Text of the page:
Bon-Bon
Bon-Bon Sented by Sarah Gerdes

"Bon-Bon" is a comedic short story by Edgar Allan Poe, first published in December 1832 in the Philadelphia Saturday Courier.

Eleonora
Eleonora Sented by Sarah Gerdes

The story follows an unnamed narrator who lives with his cousin and aunt in "The Valley of the Many-Colored Grass", an idyllic paradise full of fragrant flowers, fantastic trees, and a "River of Silence".

Fair and Warmer
Fair and Warmer Sented by Emma

Tensor's melancholia threatened to disturb the entire citizenry, and that was most uncivil! So—if these peculiar aliens caused him this distress, by provoking his intellectual curiosity, the remedy was for him to investigate them to his complete satisfaction...

Shock Absorber
Shock Absorber Sented by Emma

Shock Absorber is presented here in a high quality paperback edition.

The Telenizer
The Telenizer Sented by Musa

Don Thompson was a fan who worked most of his life as a professional journalist. He was also active in comic book fandom. He was married to Margaret (Maggie) Curtis Thompson, whose mother was SF author Betsy Curtis.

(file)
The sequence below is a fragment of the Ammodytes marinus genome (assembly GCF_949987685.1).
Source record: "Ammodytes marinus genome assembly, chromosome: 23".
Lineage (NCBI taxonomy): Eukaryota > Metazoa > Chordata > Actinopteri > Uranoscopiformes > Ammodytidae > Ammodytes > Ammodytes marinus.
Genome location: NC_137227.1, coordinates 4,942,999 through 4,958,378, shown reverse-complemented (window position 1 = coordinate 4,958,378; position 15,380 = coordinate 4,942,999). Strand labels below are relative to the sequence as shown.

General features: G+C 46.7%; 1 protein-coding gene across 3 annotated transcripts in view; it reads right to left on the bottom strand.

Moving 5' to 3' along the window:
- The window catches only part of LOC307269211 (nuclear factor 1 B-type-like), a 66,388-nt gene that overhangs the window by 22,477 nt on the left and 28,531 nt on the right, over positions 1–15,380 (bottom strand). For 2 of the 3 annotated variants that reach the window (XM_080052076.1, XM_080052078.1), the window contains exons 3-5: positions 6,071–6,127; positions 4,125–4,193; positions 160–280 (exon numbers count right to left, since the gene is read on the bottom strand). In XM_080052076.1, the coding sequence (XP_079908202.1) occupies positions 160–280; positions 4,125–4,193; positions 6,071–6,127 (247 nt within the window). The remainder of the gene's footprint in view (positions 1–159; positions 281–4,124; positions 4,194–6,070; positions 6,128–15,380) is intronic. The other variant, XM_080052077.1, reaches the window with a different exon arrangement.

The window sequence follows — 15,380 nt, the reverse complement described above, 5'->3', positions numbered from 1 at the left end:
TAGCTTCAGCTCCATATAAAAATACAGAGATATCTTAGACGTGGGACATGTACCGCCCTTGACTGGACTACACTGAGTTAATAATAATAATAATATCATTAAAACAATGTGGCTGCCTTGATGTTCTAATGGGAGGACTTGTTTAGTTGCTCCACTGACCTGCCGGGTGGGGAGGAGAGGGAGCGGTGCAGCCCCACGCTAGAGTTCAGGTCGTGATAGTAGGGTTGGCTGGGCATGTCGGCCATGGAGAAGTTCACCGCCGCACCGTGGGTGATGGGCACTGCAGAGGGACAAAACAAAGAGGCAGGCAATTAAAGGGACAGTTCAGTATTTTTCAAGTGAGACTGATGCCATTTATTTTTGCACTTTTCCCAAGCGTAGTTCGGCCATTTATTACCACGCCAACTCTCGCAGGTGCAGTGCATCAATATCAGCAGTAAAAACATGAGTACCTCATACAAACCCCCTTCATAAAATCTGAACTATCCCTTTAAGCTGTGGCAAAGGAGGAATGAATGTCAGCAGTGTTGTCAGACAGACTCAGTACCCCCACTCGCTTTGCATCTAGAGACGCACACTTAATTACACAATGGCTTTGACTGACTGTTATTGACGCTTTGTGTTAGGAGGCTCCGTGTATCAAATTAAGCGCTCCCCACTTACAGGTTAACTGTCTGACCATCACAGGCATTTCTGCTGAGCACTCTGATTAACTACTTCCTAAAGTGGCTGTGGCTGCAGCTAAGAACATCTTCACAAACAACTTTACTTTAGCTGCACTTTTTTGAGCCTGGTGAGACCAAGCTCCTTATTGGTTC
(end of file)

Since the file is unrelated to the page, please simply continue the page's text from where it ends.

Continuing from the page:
Samson and Delilah
Samson and Delilah Sented by Steve Bark

'Samson and Delilah' is set against a Cornish backdrop. Lawrence and his wife tried to settle in Cornwall during the First World War but were hounded by the authorities and forced to leave. Lawrence pointedly describes the local people as' mindless' in this story.

Monkey Nuts
Monkey Nuts Sented by Sarah Gerdes

Monkey Nuts (+Biography and Bibliography) (Glossy Cover Finish):The conversation was carried on in tiny voices, for fear of disturbing the householders.

Rawdon's Roof
Rawdon's Roof Sented by Luis

Rawdon_s Roof (+Biography and Bibliography) (Glossy Cover Finish): Rawdon's Roof was written in the year 1928 by David Herbert Lawrence.

England, My England
England, My England Sented by Rebecca

"So when the war broke out his whole instinct was against it: against war. He had not the faintest desire to overcome any foreigners or to help in their death. He had no conception of Imperial England, and Rule Britannia was just a joke to him.